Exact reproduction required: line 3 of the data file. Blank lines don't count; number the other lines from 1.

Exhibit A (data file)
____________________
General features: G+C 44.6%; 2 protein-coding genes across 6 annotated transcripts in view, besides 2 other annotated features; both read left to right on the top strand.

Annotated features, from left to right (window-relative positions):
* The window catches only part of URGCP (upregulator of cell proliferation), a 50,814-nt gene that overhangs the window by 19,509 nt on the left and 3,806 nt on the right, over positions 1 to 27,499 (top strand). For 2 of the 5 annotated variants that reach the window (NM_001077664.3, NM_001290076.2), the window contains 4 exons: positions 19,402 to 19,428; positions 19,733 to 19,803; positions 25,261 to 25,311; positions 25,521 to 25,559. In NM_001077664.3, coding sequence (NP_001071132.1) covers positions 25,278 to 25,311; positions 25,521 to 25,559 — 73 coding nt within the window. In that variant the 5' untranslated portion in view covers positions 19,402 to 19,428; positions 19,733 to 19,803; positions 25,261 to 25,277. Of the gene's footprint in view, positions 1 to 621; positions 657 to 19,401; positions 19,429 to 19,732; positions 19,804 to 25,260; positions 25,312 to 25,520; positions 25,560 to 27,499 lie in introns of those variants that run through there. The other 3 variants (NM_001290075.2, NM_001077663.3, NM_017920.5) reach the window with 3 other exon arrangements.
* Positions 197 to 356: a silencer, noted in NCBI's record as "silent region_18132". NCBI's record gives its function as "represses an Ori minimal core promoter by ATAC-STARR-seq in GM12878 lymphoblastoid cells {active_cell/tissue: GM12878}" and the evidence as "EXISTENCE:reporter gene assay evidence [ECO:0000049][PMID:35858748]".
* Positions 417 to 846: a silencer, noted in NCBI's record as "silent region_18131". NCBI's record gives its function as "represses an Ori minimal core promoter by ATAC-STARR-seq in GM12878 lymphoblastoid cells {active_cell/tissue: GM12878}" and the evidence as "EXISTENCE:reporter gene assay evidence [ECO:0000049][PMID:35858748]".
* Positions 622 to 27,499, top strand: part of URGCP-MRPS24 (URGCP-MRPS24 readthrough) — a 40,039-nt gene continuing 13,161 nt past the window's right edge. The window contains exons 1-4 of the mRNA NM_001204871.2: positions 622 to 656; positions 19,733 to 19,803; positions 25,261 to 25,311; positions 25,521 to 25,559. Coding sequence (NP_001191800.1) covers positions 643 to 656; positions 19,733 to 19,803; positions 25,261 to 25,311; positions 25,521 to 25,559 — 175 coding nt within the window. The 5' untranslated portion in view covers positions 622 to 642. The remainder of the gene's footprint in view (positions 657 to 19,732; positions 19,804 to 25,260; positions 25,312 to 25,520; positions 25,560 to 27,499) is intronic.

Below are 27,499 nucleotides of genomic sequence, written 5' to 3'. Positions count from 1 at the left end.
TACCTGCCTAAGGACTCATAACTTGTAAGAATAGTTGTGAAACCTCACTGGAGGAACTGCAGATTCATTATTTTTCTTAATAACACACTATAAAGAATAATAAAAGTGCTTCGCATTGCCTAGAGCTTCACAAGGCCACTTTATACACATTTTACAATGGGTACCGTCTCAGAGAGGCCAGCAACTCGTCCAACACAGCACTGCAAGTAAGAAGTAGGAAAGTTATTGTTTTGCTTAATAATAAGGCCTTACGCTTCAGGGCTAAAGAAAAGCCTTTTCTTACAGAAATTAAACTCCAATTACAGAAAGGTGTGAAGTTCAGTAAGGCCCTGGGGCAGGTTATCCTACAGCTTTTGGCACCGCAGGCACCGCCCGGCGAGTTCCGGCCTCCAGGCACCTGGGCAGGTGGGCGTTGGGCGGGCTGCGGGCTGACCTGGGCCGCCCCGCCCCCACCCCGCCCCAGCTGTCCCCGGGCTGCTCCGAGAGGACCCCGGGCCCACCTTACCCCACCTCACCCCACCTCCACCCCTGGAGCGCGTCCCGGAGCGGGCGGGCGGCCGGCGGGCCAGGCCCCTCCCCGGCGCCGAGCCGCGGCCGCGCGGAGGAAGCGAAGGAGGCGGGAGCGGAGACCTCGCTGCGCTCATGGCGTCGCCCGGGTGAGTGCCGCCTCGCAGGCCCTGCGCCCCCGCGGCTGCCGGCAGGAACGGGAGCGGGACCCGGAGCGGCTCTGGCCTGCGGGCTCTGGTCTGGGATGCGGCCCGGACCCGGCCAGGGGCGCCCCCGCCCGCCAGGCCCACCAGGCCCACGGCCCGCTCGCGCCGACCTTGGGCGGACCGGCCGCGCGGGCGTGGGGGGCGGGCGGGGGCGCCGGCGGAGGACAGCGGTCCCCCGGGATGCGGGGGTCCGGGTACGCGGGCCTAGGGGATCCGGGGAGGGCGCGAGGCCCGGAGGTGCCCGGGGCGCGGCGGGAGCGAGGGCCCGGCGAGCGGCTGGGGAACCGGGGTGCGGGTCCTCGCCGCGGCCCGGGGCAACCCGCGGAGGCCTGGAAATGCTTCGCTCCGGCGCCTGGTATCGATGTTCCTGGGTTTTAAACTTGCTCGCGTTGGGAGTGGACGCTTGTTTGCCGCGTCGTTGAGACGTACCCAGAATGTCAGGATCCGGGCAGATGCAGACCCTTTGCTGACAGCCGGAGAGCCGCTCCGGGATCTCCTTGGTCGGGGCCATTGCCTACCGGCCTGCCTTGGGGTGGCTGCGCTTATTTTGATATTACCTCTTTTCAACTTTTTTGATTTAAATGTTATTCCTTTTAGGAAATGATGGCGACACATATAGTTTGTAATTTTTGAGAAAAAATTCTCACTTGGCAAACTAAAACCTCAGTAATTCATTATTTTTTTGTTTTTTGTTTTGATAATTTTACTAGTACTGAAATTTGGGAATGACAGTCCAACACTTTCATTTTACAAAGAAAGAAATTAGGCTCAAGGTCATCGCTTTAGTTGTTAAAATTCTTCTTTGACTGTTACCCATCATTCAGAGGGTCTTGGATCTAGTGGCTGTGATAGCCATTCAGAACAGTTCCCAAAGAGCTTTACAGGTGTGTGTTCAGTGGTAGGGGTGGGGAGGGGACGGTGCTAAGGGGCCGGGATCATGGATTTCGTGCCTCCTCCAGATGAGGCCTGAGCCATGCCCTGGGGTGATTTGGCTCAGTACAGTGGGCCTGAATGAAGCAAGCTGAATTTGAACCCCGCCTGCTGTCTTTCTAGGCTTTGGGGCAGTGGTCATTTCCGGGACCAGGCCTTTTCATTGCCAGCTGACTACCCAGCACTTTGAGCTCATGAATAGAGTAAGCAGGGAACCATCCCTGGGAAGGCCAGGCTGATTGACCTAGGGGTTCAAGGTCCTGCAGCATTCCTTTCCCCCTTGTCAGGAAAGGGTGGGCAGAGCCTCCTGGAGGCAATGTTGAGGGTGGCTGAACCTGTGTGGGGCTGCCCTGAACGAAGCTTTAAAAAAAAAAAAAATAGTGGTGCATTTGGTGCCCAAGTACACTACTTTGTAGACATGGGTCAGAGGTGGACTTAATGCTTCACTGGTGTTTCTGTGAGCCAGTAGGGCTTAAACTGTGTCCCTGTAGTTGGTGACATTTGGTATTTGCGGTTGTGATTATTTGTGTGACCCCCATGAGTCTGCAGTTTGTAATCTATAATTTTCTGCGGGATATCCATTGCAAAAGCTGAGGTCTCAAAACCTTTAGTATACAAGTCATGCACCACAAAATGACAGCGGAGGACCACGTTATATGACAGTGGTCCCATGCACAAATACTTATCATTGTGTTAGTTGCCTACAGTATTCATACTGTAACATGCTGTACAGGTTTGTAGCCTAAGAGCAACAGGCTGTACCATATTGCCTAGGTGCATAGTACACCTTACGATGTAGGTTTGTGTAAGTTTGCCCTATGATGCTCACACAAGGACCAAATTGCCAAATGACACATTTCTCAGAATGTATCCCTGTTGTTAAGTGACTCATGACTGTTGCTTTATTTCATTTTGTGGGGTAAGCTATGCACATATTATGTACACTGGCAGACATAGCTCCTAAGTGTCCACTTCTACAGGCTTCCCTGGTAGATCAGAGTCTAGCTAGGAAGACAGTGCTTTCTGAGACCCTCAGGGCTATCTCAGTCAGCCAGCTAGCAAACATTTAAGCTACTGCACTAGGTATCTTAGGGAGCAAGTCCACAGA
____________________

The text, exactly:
* The window catches only part of URGCP (upregulator of cell proliferation), a 50,814-nt gene that overhangs the window by 19,509 nt on the left and 3,806 nt on the right, over positions 1 to 27,499 (top strand). For 2 of the 5 annotated variants that reach the window (NM_001077664.3, NM_001290076.2), the window contains 4 exons: positions 19,402 to 19,428; positions 19,733 to 19,803; positions 25,261 to 25,311; positions 25,521 to 25,559. In NM_001077664.3, coding sequence (NP_001071132.1) covers positions 25,278 to 25,311; positions 25,521 to 25,559 — 73 coding nt within the window. In that variant the 5' untranslated portion in view covers positions 19,402 to 19,428; positions 19,733 to 19,803; positions 25,261 to 25,277. Of the gene's footprint in view, positions 1 to 621; positions 657 to 19,401; positions 19,429 to 19,732; positions 19,804 to 25,260; positions 25,312 to 25,520; positions 25,560 to 27,499 lie in introns of those variants that run through there. The other 3 variants (NM_001290075.2, NM_001077663.3, NM_017920.5) reach the window with 3 other exon arrangements.